Guilty pleasure: Ice cream. That’s the worst thing for me. It is arguably, I think, like the perfect food in terms of mouthfeel and taste and all these things. The girls have to hide it from me. They have to literally hide it. I will forage for it through the house.

How many hours of sleep you get on average: This year has been tough, because I’ve been waking up so early to make calls to the other side of the world. But I typically try and get at least seven hours of sleep.

Something few people know about you: One of my favorite things to do is to blow leaves and to pressure wash. I do that to relieve anxiety, often.

Biggest pet peeve: Keep in mind the context of my life. I don’t like it when my girls, or anybody for that matter, is on their device at a time when we’re all trying to be present and talk. That makes me a little crazy. Because of my work, I’m often on my device, which I fully acknowledge. I’m not upset by it as much as I’m like you are missing out on life.

Something I can’t live without: I love my sleep tracker. I am a fanatic about collecting data.


Best advice given: I always have so much advice to give.

I guess the best advice that I’ve heard is a variation of try and do something that scares you every day.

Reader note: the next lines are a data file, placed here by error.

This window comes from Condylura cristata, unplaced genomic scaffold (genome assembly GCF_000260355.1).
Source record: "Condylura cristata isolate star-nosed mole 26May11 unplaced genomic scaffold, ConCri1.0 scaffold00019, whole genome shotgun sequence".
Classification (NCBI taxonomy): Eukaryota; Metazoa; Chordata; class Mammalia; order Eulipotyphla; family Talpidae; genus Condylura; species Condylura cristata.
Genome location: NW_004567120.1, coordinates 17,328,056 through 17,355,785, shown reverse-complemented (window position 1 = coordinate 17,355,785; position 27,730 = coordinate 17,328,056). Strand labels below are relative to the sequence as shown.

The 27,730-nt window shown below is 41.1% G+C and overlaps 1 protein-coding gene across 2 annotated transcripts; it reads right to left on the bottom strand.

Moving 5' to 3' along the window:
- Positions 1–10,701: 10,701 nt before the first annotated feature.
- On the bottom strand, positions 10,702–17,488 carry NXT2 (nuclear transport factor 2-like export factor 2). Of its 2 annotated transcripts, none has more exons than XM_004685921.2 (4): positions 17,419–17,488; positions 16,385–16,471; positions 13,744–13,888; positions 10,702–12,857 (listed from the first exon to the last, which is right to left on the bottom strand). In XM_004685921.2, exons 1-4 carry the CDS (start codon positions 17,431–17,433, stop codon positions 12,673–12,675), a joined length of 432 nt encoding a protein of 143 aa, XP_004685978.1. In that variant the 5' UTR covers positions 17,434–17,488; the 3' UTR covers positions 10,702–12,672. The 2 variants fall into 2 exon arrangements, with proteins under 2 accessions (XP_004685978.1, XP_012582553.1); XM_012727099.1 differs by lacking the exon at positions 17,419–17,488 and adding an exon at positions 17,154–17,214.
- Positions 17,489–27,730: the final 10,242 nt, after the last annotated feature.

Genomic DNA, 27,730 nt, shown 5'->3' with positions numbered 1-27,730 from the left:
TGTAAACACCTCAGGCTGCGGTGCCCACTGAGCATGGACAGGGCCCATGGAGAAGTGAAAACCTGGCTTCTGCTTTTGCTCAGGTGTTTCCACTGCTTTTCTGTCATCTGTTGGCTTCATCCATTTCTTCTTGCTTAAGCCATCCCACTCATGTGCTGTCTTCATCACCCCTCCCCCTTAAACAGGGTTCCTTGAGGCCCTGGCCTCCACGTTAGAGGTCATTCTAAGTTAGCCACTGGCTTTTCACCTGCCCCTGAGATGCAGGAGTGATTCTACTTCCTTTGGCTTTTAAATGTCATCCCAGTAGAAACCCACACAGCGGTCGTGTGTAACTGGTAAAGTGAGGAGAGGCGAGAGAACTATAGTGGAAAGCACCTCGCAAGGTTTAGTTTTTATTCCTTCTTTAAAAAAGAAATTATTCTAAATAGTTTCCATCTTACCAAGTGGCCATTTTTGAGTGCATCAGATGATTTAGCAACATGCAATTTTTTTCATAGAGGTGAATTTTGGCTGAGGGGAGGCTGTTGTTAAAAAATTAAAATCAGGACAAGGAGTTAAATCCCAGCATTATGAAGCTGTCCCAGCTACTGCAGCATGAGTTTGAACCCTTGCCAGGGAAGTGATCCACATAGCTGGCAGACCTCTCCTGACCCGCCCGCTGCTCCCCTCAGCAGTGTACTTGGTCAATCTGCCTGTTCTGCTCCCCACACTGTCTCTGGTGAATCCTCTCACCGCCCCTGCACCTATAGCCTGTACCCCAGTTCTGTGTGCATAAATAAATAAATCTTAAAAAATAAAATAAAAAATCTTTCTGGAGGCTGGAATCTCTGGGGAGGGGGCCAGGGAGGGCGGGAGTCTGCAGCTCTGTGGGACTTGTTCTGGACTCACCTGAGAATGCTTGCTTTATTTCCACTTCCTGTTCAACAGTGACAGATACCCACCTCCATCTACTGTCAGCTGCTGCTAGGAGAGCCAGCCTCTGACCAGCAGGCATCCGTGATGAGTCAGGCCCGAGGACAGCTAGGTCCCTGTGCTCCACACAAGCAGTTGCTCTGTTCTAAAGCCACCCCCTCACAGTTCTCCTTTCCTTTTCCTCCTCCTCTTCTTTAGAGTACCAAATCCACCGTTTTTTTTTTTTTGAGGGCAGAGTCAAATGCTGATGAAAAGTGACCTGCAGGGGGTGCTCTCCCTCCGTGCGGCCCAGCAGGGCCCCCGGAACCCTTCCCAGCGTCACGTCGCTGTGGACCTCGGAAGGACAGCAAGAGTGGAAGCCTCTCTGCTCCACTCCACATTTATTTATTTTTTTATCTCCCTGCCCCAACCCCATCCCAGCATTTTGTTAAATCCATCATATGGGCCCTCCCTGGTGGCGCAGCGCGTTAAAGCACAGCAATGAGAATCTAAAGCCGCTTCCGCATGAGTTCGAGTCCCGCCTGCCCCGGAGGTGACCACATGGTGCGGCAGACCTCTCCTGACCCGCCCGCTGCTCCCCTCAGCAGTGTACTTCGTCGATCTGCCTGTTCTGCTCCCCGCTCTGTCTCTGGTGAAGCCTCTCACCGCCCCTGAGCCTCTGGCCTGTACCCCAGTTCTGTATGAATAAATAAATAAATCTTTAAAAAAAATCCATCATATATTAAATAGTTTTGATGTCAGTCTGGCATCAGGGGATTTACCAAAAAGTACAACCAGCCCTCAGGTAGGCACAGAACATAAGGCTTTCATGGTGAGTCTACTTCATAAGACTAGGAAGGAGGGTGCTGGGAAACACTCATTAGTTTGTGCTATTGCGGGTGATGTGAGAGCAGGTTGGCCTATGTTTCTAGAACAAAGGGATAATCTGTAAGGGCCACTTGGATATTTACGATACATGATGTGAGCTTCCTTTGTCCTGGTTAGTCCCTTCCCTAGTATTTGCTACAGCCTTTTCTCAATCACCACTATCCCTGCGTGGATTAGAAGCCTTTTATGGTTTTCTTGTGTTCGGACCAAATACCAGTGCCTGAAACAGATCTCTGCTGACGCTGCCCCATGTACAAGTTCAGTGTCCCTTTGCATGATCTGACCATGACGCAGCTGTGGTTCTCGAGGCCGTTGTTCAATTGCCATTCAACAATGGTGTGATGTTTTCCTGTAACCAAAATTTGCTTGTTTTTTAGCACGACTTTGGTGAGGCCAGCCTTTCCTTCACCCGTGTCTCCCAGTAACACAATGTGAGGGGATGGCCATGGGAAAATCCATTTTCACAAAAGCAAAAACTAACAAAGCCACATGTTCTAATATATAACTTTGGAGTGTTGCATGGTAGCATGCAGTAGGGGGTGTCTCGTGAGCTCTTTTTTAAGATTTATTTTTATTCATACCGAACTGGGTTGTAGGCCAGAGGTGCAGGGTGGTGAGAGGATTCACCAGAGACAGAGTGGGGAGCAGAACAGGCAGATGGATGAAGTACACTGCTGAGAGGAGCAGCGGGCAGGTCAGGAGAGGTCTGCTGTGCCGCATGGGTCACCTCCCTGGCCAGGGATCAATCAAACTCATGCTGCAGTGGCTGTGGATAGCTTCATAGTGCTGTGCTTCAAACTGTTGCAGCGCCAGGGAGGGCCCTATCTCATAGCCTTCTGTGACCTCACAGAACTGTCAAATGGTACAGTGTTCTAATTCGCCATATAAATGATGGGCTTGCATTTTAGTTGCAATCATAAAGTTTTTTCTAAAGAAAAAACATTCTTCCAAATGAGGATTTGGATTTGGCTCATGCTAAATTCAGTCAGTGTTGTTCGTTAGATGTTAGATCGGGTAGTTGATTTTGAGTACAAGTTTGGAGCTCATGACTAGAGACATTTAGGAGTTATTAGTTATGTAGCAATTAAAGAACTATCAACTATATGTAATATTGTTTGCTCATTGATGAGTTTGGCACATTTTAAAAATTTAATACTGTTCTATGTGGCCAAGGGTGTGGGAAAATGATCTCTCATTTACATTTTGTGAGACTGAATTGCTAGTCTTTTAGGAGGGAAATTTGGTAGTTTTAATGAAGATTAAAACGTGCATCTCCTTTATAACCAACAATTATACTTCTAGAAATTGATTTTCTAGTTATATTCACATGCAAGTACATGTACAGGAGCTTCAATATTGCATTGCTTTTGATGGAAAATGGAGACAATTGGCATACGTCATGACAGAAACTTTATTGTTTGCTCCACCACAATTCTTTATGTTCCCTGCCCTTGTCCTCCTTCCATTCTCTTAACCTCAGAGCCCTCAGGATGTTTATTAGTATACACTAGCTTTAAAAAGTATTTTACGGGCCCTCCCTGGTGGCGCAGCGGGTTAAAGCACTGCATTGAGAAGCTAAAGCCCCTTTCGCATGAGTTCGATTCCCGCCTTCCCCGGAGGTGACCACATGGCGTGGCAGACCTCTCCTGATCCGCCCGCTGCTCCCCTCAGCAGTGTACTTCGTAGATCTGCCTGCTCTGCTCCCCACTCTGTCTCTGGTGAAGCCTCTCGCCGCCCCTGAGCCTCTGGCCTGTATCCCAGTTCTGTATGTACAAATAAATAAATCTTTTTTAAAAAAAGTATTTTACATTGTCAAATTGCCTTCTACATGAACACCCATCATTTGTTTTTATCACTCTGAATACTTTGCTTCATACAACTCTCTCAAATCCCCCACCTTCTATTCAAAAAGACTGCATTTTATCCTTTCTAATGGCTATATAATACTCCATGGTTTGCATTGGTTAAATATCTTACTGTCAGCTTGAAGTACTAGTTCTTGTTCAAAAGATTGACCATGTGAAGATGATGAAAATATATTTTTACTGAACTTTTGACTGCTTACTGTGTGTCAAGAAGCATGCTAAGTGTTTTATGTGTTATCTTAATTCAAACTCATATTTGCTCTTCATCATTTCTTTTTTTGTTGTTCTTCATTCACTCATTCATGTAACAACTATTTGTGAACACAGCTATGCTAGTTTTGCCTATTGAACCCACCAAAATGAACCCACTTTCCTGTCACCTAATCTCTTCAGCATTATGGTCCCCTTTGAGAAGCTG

I don’t think you need to do something to put you in harm’s way, but I just like the idea of doing something totally different every day. Something that just gets you out of your comfort zone. I feel like we spend a lot of time doing the “practice makes perfect” part of life, but the “totally different, change builds resilience” part of life we don’t do enough. So something that scares you every day, or something that you do every day but you do in a different way.

Life will return to “normal” in: I think in the United States: this summer. I think it’s going to feel very, very normal. Not totally normal, but it’ll feel very normal. I think the big question is, does it stay that way going into the fall and in the winter of next year?

I have a fear of: Not being able to be busy. I know it’s crazy. That’s my biggest sort of thing is that I wake up and I’m like, ‘I’m being given X number of years here on this Goldilocks planet.’ I don’t know that I’ll get another shot, and I’m waking up for a day and not knowing what to do and not being busy.

When I watch people play Solitaire on their phones, it makes me insane. I don’t get it. This is it. This is your shot! I mean, there’s no other planet like this ever, wherever you look, that we know of, and you get to live on it for a while. It’s like someone said ‘here’s your amazing experience you get to have,’ don’t sit around and play Solitaire.